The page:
• Assign a quality lead that will provide you with the added value of a productive process.
  • Incorporate quality practices as early on as possible in the concept, design, and development. You will be surprised how effective it is to review requirements (even before one line of code has been written) and how much time it can save you in the long run.  
  • Make an organizational level decision to make quality an high priority issue, and let QA do their job with the appropriate amount of authority.

Two points I would like to add to all that has been written:

  1. It is a process and conception that takes time, but it will return its investment.
  2. It’s not magic, there will always be bugs! The question is in what amount and what severity?

Remember the question we asked at the beginning of the article? (How do we fit in this never-ending race?)

I would like to wrap up this article with a quote by the famous Tester Michael Bolton:

“I wish more testers understood that testing is not about “building confidence in the product”. That’s not our job at all. If you want confidence, go ask a developer or a marketer. It’s our job to find out what the product is and what it does, warts and all. To investigate. It’s our job to find out where confidence isn’t warranted where there are problems in the product that threaten its value.”

Tel Aviv—January 17, 2018—Ness, one of Israel’s leading IT services companies and Testim.io, the fastest growing provider of autonomous testing software, are joining forces today to help companies integrate testing into their CI/CD processes to reduce risk, speed up release cycles and ship higher quality software.

Ness has completed thousands of process management, BI & Analytics, software development and testing and QA projects for more than 500 organizations throughout Israel. Testim’s autonomous testing solutions are used by more than 100 global customers to automate UI testing for web and mobile software. Together, Ness and Testim.io offer customers a combined professional services and smart software solution to make software quality an organizational initiatives.

By joining forces, Ness and Testim.io will help customers accelerate their digital transformation journey achieving exceptional quality at reduced cost as well as better organizational collaboration.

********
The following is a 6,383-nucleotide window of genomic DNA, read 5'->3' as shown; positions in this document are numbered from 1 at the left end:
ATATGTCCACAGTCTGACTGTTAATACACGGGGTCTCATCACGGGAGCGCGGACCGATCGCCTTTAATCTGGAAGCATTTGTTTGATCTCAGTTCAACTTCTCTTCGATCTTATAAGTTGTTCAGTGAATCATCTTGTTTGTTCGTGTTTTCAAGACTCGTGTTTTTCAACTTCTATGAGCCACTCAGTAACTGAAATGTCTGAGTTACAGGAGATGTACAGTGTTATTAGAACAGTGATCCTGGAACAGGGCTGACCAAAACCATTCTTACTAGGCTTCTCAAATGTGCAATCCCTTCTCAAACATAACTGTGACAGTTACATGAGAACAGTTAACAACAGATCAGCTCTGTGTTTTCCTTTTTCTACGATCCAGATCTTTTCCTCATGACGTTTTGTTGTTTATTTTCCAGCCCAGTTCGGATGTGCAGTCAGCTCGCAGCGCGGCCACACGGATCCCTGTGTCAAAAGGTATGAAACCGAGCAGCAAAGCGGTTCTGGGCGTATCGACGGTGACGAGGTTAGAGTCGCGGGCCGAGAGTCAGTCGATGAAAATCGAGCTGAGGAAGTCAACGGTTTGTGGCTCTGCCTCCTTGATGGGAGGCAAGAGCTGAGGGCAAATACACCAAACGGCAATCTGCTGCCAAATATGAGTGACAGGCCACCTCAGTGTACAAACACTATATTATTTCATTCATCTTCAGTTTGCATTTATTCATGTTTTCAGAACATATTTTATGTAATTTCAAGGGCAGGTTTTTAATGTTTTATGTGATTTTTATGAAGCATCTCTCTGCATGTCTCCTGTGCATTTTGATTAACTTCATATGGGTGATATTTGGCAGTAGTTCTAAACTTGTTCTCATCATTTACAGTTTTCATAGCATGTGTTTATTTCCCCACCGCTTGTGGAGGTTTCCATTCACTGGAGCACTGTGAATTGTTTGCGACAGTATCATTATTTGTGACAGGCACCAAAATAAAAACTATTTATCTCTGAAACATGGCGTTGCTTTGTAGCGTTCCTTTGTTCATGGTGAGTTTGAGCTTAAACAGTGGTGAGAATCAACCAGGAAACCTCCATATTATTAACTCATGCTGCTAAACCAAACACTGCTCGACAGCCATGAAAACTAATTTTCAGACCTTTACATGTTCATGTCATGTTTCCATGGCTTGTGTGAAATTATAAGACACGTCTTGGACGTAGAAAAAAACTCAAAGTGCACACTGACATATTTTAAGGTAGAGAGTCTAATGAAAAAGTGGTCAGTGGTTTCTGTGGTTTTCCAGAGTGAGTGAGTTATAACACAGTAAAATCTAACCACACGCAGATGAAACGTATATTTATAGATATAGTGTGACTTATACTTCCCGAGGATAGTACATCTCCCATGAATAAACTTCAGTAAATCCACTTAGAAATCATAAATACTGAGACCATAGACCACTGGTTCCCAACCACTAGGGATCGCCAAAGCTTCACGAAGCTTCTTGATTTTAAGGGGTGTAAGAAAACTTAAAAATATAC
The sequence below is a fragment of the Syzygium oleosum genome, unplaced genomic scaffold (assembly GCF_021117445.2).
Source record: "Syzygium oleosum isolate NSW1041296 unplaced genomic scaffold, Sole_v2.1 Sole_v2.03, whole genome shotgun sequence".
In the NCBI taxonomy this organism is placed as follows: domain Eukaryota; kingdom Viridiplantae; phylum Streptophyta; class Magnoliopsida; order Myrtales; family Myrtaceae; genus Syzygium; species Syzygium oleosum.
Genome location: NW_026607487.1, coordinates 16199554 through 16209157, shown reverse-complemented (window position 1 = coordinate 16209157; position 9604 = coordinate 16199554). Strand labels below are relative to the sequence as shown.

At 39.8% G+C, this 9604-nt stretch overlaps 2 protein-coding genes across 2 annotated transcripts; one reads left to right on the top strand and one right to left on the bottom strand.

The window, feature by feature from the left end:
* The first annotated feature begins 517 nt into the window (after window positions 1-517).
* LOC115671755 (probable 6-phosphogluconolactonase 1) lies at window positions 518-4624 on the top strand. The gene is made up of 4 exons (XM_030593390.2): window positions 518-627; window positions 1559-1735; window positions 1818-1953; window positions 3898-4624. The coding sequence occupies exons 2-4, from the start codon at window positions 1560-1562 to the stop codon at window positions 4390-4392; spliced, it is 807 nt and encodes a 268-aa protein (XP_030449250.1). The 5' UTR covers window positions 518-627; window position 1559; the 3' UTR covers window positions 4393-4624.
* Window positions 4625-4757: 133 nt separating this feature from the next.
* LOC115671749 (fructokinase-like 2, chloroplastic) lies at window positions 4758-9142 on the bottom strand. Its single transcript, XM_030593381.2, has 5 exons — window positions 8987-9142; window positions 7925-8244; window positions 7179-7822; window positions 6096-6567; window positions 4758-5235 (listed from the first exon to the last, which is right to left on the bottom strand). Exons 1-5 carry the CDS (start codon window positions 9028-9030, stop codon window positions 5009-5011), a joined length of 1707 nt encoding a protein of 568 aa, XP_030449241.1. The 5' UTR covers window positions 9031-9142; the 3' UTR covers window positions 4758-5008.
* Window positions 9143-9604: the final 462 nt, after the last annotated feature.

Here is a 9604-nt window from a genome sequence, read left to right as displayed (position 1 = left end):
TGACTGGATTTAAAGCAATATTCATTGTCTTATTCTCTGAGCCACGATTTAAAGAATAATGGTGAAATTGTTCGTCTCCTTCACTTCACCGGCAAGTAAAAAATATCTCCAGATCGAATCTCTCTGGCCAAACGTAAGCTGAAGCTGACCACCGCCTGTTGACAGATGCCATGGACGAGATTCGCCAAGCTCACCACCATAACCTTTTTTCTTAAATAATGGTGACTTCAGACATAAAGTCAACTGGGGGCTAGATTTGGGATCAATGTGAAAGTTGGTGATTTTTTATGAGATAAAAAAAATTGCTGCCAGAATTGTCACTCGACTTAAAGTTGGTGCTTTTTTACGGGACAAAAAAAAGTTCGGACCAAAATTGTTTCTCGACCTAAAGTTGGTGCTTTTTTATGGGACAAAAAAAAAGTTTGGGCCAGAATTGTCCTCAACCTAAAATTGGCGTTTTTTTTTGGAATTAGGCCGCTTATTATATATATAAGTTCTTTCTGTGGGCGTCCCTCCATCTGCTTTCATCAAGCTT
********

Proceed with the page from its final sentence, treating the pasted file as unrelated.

“We are constantly looking for ways to help software delivery teams to release faster without compromising on quality,” says Omer Dror, Testing & Validation Business Division Manager for Ness . “Testim’s test stability and smart locations convinced us that together we can help customers gain more test coverage, accelerate their release cycles and improve productivity and time-to-market.”

On February 5, 2018 Ness and Testim invite software delivery professionals to participate in a free 1-Day conference located at Ness Headquarters in Tel Aviv.  

About Ness Technologies
Ness is the leading IT services company in Israel. With more than 65 years of successful management experience, Ness helps its customers with the most complex IT projects. 

About Testim
Testim leverages machine learning for the authoring, execution and maintenance of automated test cases. We use dynamic locators and learn with every execution. The outcome is super fast authoring and stable tests that learn, thus eliminating the need to continually maintain tests with every code change. NetApp, Gett, Wix and others run over 300,000 tests using Testim every month.

DevOps is a term that refers to the evolving professional movement that supports a collaborative relationship between IT Operations and development, leading to the fast flow of planned work that has high deploy rates, and at the same time increasing the stability, resilience, security, and reliability of the production environment. DevOps came into view in 2009 when a squad of Belgian developers hosted DevOps Days, which supported collaboration between developers and operational staff.  As the cloud is in buzz these days, most developers have readily accepted it that ultimately impacts Ops. DevOps and cloud are closely connected to each other that this post maps out in detail.

DevOps is great as a concept, but it is difficult to execute in reality. As DevOps has grown widespread and differentiated, it has become critical to know how to reach the next level of advancement and truly develops a DevOps driven organization. On this note, have a look at IDC’s recently published DevOps 2.0 MaturityScape.

There is no doubt in saying that DevOps builds a closer working relationship between dev and ops teams, but more significantly it necessitates collaboration with groups spanning QA & testing, security and architecture. To sum up ,  this recommends, DevOps is likely to become everything – which according to my view is right –  DevOps is way better when it integrates cross-functional teams with the aim to deliver high-touch customer experiences quickly.